Is Fidelity's incentive of £50 for IFAs and £25 for their clients a bribe too far for reregistering existing holdings on FundsNetwork? Is this the next misselling scandal?
Most IFAs will have clients who have accumulated Peps, Isas and other investments with a number of different fund managers. Suppose for a moment they are all progressing exactly in the manner the client hoped for when they were acquired, such that the client has no desire to alter any individual security.
It would not be surprising if the amount of paperwork now being received has become somewhat overwhelming. Many clients welcome us regularly if for no other reason than to prune through the thicket of flyers and junk mail received from the companies they are optimistic enough to have invested with.
Most savvy clients would far rather use a nominee service to enable them to simplify their paperwork so that they get one comprehensive statement showing values, income and outgoings. It makes completing their self-assessment tax return much simpler and saves money on accountancy fees.
Anyone who has helped a client with the reregistration process will know that it is no five-minute job. If your firm recommended the purchase of the holdings in the first place, you and the client may feel that to charge them to reregister is not quite fair, even though you will both be better off once the job has been done. The client gets the simplicity they crave and you gain more time to advise because you will not have to chase umpteen companies to get an accurate picture of what your client now has.
Many companies charge for closing accounts or transferring securities to another nominee service. But fund managers should make their money from their share of investors' increasing wealth, not from administration charges on dwindling assets.
I suspect that some may lose money on their smaller accounts, given the regulatory burden of sending out a copse of paperwork twice a year. They should, but frequently do not, realise that while clients like their fund management, many would prefer administration to be independent, hence the nominee services.
Imposing a charge to change nominees is unlikely to persuade an unhappy client to stay and may encourage an otherwise happy one to change fund manager out of pique.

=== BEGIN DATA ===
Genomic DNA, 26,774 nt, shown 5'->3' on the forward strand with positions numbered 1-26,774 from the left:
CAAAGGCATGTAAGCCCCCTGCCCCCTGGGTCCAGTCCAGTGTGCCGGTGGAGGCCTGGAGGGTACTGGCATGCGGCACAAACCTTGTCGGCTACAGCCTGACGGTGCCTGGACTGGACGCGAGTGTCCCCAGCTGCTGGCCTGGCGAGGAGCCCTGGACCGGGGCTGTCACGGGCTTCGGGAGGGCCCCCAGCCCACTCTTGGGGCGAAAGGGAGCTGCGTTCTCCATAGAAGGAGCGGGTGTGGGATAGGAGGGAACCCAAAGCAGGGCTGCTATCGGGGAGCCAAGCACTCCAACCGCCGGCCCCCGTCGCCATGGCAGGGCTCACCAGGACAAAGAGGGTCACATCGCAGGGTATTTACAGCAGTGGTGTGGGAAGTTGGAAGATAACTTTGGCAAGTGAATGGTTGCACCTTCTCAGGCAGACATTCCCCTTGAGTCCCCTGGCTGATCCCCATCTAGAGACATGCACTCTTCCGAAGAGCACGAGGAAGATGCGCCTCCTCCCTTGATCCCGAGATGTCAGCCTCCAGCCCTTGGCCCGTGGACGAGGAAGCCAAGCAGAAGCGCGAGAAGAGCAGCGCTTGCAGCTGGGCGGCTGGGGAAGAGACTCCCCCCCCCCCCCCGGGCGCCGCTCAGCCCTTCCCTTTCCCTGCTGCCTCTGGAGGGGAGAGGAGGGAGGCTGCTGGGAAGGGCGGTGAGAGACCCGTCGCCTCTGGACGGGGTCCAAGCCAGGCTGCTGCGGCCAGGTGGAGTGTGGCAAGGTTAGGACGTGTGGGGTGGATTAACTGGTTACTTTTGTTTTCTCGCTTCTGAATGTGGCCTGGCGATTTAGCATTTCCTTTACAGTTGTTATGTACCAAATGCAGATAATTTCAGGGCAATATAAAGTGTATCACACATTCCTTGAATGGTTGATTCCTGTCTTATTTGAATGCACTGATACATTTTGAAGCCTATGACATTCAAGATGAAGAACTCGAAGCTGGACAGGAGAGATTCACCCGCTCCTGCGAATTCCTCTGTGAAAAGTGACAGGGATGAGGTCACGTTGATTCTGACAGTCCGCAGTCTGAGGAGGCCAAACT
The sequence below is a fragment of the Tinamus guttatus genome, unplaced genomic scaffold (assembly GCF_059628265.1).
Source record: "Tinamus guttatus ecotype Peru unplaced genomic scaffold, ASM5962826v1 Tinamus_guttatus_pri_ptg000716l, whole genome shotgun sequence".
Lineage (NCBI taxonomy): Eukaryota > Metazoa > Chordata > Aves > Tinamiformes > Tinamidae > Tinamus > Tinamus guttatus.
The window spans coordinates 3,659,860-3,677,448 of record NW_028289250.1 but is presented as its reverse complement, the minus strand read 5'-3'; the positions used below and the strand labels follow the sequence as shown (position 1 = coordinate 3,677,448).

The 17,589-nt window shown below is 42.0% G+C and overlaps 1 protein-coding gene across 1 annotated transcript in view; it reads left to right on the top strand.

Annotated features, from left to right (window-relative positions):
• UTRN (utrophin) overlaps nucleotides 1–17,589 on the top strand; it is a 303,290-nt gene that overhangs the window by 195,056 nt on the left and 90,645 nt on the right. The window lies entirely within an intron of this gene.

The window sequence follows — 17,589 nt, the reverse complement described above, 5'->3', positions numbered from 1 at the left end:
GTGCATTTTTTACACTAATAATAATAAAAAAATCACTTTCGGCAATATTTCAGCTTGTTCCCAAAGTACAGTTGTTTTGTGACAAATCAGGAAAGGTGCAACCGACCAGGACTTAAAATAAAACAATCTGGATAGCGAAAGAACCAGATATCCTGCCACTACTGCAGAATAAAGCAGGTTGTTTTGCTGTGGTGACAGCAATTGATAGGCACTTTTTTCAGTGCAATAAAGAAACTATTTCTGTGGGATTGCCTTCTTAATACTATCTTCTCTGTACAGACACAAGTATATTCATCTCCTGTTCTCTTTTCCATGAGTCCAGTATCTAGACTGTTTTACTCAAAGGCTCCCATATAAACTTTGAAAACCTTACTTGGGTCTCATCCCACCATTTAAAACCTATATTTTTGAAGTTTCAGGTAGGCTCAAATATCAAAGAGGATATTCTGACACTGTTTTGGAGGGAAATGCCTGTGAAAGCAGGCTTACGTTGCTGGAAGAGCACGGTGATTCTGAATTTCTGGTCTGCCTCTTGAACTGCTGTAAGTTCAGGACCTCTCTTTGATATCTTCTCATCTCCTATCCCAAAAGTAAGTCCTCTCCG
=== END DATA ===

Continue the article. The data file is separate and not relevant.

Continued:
Fidelity's payment of £25 to the client may be seen as compensation towards exit penalties although it is may be on the low side. As a comparison, Comdirect currently pays up to £100 towards exit fees per account transferred to it, up to £300 per client.
Fidelity's offer is constructive because the adviser can afford to reregister without having to charge the client for the time cost involved, the client is compensated towards costs they may suffer (and advisers could even choose to use their £50 towards account closure penalties if appropriate) and the fund manager is more likely to keep the funds, while Fidelity can then earn a share of their annual management charge with which to recoup its initial costs.
In a fund supermarket, it can become economic to change funds or managers whereas before it may have been too expensive. I see good fund supermarkets as an opportunity, not a threat. Something which encourages clients to review their investments is generally a good thing.
When offering advice about reregistering diverse holdings, such incentives should certainly be discussed with the client. However, one should always consider other alternatives, including wrap accounts, which give a wider choice of investment.
Based on our experience of the rest of its group, newcomer Abbey would need to offer over £1,000 per client for anyone even to consider it.
The sophistication offered by Transact without incentives, for example, is suited to some clients, while the reputation of Fidelity, plus a little cash help, will appeal to others.
Michael Both is a partner at Michael Philips